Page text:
A new poll of registered voters conducted by FOX suggests that capitalism has become more favorable in the eyes of the public than it was last year, and that citizens are less likely than before to want a helping hand from the government. This recent development highlights the conflict at the center of the John Papola film “The Pursuit,” which was shown to an audience of over 300 on February 4.
The screening in the Knickerbocker was hosted by Markets and Morality, with an introduction to the film given by Hope College economics professor Dr. Stephen Smith, and a reflection at the end by Hope Chaplain of Discipleship Rev. Jennifer Ryden. “The Pursuit” follows American Enterprise Institute president Arthur Brooks as he travels the world, looking to examine and demonstrate how those most in need of economic assistance can be helped. This takes him from Mumbai to Kentucky, from Barcelona to New York City, and even to a Himalayan Buddhist monastery. A M&M member, Camryn Zeller (‘21) had this to say prior to the showing of the film: “Markets & Morality as a whole has been working very hard to bring light to the issues of poverty around the world and how we as a society can effectively bring relief…[the film] highlights this same goal and intention for the majority of poverty alleviation efforts and challenges his (Brooks’) viewers and himself to find what actually works.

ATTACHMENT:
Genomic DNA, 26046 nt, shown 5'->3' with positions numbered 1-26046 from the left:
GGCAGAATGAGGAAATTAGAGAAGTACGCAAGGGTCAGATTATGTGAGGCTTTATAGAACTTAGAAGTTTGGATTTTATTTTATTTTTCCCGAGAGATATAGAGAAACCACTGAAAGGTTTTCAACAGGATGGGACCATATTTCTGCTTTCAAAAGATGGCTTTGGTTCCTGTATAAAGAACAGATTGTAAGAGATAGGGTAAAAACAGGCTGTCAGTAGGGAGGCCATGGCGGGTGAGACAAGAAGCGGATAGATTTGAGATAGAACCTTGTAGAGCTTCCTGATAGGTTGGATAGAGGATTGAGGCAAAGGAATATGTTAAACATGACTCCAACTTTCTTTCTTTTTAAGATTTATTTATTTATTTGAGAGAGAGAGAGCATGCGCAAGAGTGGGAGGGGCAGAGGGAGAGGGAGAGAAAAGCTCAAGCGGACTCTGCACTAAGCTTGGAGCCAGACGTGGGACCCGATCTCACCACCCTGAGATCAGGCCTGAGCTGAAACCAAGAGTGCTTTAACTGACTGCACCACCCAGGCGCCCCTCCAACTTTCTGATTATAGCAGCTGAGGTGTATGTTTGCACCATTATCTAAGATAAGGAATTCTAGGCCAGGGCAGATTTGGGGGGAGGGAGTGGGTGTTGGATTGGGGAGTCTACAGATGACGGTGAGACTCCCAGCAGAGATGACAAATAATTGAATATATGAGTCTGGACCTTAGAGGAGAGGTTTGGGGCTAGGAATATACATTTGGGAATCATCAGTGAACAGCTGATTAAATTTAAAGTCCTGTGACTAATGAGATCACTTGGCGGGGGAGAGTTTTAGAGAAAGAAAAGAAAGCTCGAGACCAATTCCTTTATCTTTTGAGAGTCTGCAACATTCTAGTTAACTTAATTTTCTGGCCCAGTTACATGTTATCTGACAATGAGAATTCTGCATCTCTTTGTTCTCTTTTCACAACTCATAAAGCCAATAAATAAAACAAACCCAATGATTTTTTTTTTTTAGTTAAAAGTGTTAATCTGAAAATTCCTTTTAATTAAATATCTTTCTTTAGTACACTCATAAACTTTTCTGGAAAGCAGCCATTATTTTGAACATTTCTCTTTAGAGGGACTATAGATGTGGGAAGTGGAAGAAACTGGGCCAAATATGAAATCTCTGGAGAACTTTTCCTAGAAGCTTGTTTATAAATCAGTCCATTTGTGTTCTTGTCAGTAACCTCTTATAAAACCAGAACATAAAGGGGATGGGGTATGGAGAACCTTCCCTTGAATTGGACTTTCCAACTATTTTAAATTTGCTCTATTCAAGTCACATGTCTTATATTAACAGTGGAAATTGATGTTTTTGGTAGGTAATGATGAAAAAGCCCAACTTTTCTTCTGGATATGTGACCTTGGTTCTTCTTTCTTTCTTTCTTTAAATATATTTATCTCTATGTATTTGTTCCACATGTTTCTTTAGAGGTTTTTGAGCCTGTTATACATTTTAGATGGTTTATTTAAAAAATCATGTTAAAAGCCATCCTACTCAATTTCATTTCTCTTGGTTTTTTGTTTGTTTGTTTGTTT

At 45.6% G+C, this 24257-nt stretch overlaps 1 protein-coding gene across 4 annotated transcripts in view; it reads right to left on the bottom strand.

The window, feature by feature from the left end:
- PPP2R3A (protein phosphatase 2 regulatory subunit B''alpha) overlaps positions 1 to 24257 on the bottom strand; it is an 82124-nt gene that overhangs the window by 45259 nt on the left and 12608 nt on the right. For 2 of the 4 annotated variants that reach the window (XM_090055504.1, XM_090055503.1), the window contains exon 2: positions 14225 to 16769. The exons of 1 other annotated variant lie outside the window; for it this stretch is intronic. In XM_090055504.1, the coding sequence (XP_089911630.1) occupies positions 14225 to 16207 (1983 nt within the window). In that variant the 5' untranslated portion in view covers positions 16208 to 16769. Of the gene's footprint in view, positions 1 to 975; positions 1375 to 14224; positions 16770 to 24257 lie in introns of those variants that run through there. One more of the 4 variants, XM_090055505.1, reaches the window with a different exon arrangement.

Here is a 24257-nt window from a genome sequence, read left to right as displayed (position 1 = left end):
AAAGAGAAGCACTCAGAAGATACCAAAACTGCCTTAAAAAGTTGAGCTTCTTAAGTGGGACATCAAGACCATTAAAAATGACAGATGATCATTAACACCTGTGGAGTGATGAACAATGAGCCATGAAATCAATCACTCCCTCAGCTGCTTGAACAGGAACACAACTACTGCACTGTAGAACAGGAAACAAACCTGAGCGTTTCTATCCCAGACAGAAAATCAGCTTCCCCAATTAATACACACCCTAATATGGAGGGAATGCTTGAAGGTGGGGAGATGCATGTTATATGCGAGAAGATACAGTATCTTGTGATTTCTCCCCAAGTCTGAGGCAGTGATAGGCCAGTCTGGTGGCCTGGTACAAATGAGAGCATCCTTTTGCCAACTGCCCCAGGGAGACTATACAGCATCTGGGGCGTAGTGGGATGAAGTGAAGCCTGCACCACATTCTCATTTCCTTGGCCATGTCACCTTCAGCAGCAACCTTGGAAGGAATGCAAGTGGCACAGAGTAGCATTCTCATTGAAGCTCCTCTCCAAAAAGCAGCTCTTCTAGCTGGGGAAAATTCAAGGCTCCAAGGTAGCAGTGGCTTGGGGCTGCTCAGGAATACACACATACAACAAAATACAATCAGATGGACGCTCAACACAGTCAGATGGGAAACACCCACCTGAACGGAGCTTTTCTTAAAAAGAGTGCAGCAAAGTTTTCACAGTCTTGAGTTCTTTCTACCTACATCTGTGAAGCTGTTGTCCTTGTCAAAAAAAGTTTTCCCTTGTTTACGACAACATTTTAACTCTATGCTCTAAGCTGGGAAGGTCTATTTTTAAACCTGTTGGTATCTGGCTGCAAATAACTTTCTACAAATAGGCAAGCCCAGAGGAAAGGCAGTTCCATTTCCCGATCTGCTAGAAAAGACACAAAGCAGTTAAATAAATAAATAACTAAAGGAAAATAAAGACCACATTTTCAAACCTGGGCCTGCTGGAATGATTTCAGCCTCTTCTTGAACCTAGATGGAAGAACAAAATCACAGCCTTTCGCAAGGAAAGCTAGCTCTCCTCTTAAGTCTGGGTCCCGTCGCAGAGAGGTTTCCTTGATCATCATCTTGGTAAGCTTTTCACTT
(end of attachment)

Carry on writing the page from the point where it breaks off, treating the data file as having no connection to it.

He identifies poverty as more than a lack of material possessions, but the lack of opportunity to have and pursue dreams.” The crowd, largely composed of community members and students, responded to the film with praise. Surprisingly emotional, the film seemed to leave audience members proud, with some select few wiping tears from their eyes. While every viewer seemed to have a slightly different take on the movie, the reception was largely positive.
M&M member Anna Kate Peterson (‘21) provided the Anchor with some of her thoughts about the showing, taken from a class-related reflection assignment: “Brooks says that we are in fact our brother’s keeper, that we need to push opportunity to those who have less of it… This movie is a great synthesis of many different ideas about poverty alleviation and addresses the misconceptions about capitalism as not greed-ridden, but opportunity-ridden.” Students were advised at the end of the showing to sign up, if interested, for the “Freedom for Virtue” student conference, which will take place on March 2 from 8:30 a.m. to 5 p.m. Interested parties are invited to check out the Markets and Morality Facebook page for info. Tune in for more events.